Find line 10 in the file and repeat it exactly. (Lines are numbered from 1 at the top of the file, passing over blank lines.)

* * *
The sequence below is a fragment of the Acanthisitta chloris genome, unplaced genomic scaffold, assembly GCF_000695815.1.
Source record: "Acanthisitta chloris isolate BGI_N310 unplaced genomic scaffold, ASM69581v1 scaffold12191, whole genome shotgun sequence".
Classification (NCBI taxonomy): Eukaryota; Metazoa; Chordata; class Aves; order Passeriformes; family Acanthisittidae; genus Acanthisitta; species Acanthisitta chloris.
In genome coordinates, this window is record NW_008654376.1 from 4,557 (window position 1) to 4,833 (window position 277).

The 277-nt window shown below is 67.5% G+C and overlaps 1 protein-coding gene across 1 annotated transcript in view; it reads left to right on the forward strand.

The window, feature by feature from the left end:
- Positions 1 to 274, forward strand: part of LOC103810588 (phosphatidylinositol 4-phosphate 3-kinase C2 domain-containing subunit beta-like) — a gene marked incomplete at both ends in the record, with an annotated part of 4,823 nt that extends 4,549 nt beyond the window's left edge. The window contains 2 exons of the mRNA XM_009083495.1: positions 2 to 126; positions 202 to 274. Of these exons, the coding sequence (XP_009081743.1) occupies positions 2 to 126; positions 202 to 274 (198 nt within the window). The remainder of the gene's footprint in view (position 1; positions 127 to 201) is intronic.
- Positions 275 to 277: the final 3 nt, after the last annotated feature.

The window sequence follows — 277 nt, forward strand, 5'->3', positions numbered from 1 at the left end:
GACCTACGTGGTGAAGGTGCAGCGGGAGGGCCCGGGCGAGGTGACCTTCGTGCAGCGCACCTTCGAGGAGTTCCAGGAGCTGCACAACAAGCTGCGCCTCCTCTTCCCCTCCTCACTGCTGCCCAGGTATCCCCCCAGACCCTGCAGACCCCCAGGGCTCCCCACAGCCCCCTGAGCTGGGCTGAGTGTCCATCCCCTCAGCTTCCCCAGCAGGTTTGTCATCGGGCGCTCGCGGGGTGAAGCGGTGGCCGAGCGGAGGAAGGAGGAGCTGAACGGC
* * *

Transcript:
GACCTACGTGGTGAAGGTGCAGCGGGAGGGCCCGGGCGAGGTGACCTTCGTGCAGCGCACCTTCGAGGAGTTCCAGGAGCTGCACAACAAGCTGCGCCTCCTCTTCCCCTCCTCACTGCTGCCCAGGTATCCCCCCAGACCCTGCAGACCCCCAGGGCTCCCCACAGCCCCCTGAGCTGGGCTGAGTGTCCATCCCCTCAGCTTCCCCAGCAGGTTTGTCATCGGGCGCTCGCGGGGTGAAGCGGTGGCCGAGCGGAGGAAGGAGGAGCTGAACGGC